“I have nothing against Corbin Brewster personally,” he told me. “However, as a citizen, I have real concerns with him taking on the public defender role. We have brought numerous cases involving serious mistreatment of indigent inmates at the jail. The Brewster Law Firm, including Corbin, has vigorously defended these lawsuits. Now, as the public defender, Corbin will be representing hundreds of indigent inmates housed at Tulsa County Jail. What happens the next time one of these inmates is assaulted in the jail? What happens the next time one of these inmates is denied necessary medical treatment at the jail? Will the inmates feel comfortable coming forward with that information, knowing that the leader of the public defender’s office has spent years defending the sheriff against alleged Constitutional violations at the Tulsa County Jail? If Corbin receives notice from one of his indigent clients, of alleged Constitutional violations or criminal misconduct in the jail, will he not have divided loyalties? After all, his father’s law firm still represents the Tulsa County Sheriff’s Office in cases that stem from such allegations. I think this is problematic.”

Wes Johnson, a Tulsa trial lawyer since 1977 and member of the National Association of Criminal Defense Lawyers and the American Civil Liberties Union, can’t throw enough shade on the above.

“A lawyer,” he told me, “can work at different times for opposing legal institutions. In fact there are lawyers currently on the PD’s staff who have been prosecutors. Remember, the PD’s office does not represent jail inmates—their criminal clients—who might have some complaint. Those types of litigation have to be processed by a civil practitioner, not a public defender. They only do criminal representation, nothing civil, so no conflict.”

If you asked ten Tulsa County public defenders/lawyers in town to name their top five picks for the public defender’s office, would Brewster have made anyone’s list?

“No way,” Webb said. “Especially not before he was nominated. He doesn’t have enough trial experience to have credibility with attorneys. But that doesn’t mean he can’t be an excellent leader.”

Politically, Brewster was better positioned than the other two candidates, public defenders Stuart Southerland and Marny Hill, to get the gig. Capable or not, experienced or not, it’s pretty obvious Corbin Brewster doesn’t get the job if his last name isn’t Brewster.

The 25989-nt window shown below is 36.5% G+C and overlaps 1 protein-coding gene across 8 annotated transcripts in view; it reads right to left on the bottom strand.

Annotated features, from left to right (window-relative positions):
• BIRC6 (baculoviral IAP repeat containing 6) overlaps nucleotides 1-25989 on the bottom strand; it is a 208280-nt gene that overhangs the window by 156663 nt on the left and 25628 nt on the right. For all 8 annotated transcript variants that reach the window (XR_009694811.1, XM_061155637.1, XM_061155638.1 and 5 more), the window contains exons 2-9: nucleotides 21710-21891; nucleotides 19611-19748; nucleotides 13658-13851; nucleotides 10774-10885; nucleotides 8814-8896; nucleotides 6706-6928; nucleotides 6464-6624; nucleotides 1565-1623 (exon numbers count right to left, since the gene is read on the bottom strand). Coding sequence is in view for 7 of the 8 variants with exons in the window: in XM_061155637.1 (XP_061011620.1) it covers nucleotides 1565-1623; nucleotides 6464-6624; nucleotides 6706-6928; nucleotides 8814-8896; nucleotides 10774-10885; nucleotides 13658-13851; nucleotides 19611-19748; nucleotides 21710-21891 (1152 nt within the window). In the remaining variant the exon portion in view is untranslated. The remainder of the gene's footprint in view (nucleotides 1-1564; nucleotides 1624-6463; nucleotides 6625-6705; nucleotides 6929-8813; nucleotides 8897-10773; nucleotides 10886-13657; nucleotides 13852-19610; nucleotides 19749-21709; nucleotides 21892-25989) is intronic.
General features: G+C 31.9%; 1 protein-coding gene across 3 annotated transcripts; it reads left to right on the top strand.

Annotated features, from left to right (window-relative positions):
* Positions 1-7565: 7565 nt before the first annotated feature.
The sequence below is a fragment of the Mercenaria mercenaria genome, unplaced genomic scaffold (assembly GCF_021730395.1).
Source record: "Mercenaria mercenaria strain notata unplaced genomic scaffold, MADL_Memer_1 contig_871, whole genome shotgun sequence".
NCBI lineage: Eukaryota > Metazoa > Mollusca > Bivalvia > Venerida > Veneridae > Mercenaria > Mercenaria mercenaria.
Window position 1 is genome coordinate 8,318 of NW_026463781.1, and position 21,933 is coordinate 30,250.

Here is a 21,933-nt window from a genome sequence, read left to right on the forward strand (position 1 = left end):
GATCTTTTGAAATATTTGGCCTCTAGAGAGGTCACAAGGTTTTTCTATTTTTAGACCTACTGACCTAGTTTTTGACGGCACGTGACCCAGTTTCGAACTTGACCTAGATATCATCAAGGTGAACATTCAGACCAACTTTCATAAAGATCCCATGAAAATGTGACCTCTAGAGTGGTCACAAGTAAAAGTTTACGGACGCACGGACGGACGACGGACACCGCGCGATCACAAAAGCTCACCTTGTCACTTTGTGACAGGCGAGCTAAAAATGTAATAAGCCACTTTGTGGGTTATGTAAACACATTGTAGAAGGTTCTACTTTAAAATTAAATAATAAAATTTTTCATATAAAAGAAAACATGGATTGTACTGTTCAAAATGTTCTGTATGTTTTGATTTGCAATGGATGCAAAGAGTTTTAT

Johnson, for one, preferred Southerland “due to his long tenure as a public defender with the office, the relationships he has established within the legal community, and his recognized legal acumen.”

As for the Brewster & DeAngelis law firm, nobody has ever confused it with (or is asking it to be) the Southern Poverty Law Center. Still, it is a go-to legal firm for Tulsa’s powerful and well-connected, often representing law enforcement officials against citizens who accuse them of corruption and the jail against citizens who accuse it of abuse. Is this really the garden from which we should keep picking our chief public defenders?

And then there’s the matter of the former chief Rob Nigh’s endorsement of Brewster.

“They really couldn’t have gotten someone better,” Nigh said. “He’s good. You couldn’t have gotten a better appointment.”9

Nigh, too, had worked for Brewster & DeAngelis, alongside Corbin, alongside Clark, both before and after his stint in the PD’s office.

Everywhere this goes, there’s a whiff of nepotism, cronyism, mendacity, and secrecy. And while, yes, Nigh did come from the same office as Corbin Brewster, Nigh did not defend Bates, did not represent Glanz, did not represent the jail, and didn’t have a wife and daughter who rummaged through the assessor’s office as if it was the family attic.

Here’s Clark Brewster during the aforementioned Williams case:

“You’ve got—and I’m not trying to in any way denigrate the population in any way, but you have drug-addicted people, you’ve got psychopaths, you’ve got sociopaths, you’ve got real security concerns, you have people that have just chronic illnesses.”10

And now all those drug-addicted psychopathic sociopaths with chronic illnesses he’s not denigrating have a new lawyer—his son.

But maybe it’s just the optics.

It’s not.


A few Fridays back, I spoke to Webb and asked if Nigh—her dear friend—would be willing to talk to me about his comments supporting Brewster.

“Call him,” she said, and gave me the number.

I hesitated.

“I don’t know him. You do. He’s been sick. I do and don’t want to bother him with this, so see what he thinks first.”

She said that was the better plan. “I’ll let you know when I hear from him.”

He died two days later.